Amidst a highly volatile global economy that saw U.S. unemployment fall slightly in July, South Carolina saw an increase.
The seasonally adjusted unemployment rate in South Carolina rose from 10.5 to 10.9 percent in July, according to figures released Friday by the S.C. Department of Employment and Workforce.
In the Midlands, Lexington County continued to have one of the strongest workforces and the state's lowest unemployment at 8.6 percent, down from 8.8 percent. There were still nearly 11,600 people looking for jobs, however.
Richland County, meanwhile, saw its rate remain the same at 10.5 percent, with more than 19,000 people out of work.
State officials say the jump is due to an increase in the number of people moving to the state, combined with a significant increase in new graduates flooding the job market in search of first-time careers.
“As people hear about job announcements in South Carolina, they are re-entering the labor force searching for employment opportunities,” said John Finan, executive director of the S.C. Department of Employment and Workforce.
South Carolina non-farm employment fell by 7,200 which is less than the average June-July loss of 18,000. Only two sectors reported a decline last month. Government reported a loss of 13,600 and financial activities had a loss of 200.
The state's labor force grew by approximately 4,100 from June to July, the largest increase this year. The influx of jobseekers to the state increased the total number of unemployed by 10,360 to 236,420 for July.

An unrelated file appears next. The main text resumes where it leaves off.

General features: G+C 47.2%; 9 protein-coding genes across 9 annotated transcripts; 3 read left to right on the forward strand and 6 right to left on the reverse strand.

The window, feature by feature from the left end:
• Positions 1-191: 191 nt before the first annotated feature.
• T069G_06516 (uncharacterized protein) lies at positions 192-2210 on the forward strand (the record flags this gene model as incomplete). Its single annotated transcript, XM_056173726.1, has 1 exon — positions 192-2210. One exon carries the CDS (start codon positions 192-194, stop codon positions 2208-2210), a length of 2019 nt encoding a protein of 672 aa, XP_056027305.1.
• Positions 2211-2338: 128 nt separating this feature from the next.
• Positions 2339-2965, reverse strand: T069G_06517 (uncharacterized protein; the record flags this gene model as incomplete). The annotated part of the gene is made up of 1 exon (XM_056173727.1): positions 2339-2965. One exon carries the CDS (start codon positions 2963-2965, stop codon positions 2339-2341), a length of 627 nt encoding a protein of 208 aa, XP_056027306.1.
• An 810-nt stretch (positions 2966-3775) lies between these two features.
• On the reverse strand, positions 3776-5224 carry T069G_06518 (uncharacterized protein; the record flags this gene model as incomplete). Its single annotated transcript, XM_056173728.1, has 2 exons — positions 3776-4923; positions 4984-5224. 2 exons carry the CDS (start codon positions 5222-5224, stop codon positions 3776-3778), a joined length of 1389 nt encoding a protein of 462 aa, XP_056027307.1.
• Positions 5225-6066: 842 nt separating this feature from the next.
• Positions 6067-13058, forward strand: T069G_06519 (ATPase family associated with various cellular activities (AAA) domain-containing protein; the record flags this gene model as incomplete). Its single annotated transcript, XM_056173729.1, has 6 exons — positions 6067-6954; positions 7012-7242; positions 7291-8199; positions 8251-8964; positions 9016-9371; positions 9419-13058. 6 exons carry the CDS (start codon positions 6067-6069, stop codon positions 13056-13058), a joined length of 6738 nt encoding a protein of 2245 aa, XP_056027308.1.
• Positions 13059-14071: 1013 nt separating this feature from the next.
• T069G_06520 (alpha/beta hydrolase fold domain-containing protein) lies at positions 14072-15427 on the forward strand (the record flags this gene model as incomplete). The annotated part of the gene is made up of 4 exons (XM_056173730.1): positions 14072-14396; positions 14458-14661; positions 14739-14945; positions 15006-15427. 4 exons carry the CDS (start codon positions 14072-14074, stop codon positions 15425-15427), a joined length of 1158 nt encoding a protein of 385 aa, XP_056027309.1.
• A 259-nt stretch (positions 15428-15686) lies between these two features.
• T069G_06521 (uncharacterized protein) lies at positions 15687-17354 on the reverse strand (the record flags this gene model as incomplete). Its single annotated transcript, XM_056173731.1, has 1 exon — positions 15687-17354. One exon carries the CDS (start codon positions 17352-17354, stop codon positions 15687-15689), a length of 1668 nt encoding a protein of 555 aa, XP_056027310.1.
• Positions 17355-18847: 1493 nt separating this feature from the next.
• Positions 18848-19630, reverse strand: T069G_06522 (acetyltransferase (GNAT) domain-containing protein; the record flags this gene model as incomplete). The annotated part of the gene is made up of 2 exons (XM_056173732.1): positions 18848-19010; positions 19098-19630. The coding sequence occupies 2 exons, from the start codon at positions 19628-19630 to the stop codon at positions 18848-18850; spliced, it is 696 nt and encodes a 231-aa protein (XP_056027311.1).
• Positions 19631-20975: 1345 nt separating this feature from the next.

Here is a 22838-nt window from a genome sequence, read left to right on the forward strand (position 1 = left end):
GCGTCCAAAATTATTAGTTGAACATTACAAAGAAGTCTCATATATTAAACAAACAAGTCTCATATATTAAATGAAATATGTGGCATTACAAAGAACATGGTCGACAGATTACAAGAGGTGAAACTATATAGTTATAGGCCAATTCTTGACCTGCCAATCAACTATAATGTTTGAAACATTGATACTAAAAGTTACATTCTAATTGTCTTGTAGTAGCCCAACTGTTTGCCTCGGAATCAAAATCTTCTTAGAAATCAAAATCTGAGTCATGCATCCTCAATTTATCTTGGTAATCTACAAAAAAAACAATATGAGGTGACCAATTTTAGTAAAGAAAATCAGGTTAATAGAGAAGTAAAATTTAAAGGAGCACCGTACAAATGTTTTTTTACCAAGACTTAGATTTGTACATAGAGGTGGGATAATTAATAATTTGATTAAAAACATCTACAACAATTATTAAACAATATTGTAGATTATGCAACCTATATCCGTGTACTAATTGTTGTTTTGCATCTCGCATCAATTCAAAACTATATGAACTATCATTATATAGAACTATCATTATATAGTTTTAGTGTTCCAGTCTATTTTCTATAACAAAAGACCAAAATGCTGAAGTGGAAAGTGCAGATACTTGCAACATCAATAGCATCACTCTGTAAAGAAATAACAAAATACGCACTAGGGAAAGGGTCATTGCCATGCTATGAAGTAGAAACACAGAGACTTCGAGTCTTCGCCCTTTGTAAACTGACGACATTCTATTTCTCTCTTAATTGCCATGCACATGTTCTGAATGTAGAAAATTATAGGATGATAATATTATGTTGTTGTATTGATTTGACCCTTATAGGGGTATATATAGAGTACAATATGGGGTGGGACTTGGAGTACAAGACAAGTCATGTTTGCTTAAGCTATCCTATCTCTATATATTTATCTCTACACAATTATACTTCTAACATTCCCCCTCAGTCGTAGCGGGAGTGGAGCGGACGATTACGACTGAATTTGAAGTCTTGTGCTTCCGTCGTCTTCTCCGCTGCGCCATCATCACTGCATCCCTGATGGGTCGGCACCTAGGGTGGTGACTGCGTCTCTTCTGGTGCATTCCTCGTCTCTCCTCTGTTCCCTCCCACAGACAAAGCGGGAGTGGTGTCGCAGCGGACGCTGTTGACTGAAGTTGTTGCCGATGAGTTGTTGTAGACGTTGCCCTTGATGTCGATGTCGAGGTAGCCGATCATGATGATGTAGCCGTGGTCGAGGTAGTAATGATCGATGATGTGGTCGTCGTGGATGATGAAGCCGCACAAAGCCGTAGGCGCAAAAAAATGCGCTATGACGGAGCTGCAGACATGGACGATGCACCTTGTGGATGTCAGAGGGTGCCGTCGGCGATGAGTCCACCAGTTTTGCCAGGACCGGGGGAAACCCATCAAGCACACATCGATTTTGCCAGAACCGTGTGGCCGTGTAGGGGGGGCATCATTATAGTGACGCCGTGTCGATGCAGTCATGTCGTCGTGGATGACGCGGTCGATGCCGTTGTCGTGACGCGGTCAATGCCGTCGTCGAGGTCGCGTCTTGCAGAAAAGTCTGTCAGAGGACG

“While the unemployment rate ticked up this month, it is a promising sign that those people once discouraged about seeking work are now joining the labor force," Finan said.
"However, competition in the state is tough as there are currently more job seekers than job openings. We feel confident as the number of new job announcements come to fruition; our state unemployment rate will again begin to trend down.”
The state reports the largest gains were in trade, transportation and utilities (+1,700) and leisure and hospitality (+1,400). Education and health services also reported a gain of 1,300. Officials credit the high gains in trade, transportation and utilities to an early push on back-to-school sales and tourism.
The Department of Labor and Workforce also saw continued growth in manufacturing registering growth for the sixth consecutive month. Monthly figures show an increase of 1,800 jobs in July.
Nationally, the unemployment rate saw only a slight decrease from 9.2 percent down to 9.1 percent with 13.9 million persons unemployed. There were a total of 117,000 non-farm payroll jobs added in July, according to the U.S. Department of Labor Statistics.
The highest increases nationally were seen in health care, retail trade, manufacturing, and mining sectors. Health care saw the highest increase with 31,000 jobs added in July.
Government employment saw a decrease of 37,000 jobs of which state government took the majority with 23,000 job cuts. The Department of Labor reports the state government decline was almost entirely due to a partial shutdown of the Minnesota state government.